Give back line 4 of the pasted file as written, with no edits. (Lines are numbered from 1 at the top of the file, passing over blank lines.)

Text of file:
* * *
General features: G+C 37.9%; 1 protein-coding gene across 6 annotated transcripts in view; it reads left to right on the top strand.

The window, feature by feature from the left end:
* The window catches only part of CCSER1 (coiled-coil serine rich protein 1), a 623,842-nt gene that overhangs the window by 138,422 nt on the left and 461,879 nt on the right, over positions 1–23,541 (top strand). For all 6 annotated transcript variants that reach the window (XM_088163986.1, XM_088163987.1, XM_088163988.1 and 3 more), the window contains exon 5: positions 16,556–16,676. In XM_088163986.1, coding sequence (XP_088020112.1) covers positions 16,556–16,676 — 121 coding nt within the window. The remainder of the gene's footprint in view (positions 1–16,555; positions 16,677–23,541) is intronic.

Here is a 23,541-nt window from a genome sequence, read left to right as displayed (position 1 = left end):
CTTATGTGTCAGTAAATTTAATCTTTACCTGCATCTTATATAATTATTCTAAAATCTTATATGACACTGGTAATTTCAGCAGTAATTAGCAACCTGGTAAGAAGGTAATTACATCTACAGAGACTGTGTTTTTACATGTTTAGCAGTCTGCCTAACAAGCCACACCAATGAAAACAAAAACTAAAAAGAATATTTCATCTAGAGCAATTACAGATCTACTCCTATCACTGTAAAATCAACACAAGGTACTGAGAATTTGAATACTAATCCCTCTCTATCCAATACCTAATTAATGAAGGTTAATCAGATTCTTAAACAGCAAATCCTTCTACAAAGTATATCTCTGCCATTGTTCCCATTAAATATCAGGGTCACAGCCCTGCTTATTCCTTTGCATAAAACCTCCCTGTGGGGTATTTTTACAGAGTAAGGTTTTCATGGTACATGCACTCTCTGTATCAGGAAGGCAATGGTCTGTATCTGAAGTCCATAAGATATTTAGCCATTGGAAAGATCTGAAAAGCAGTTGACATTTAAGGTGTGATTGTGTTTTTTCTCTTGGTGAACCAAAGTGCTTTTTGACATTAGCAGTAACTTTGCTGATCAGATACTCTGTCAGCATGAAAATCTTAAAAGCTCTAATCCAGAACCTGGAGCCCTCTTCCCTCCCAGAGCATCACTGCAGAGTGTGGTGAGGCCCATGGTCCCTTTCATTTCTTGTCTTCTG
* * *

Here is a 23,541-nt window from a genome sequence, read left to right as displayed (position 1 = left end):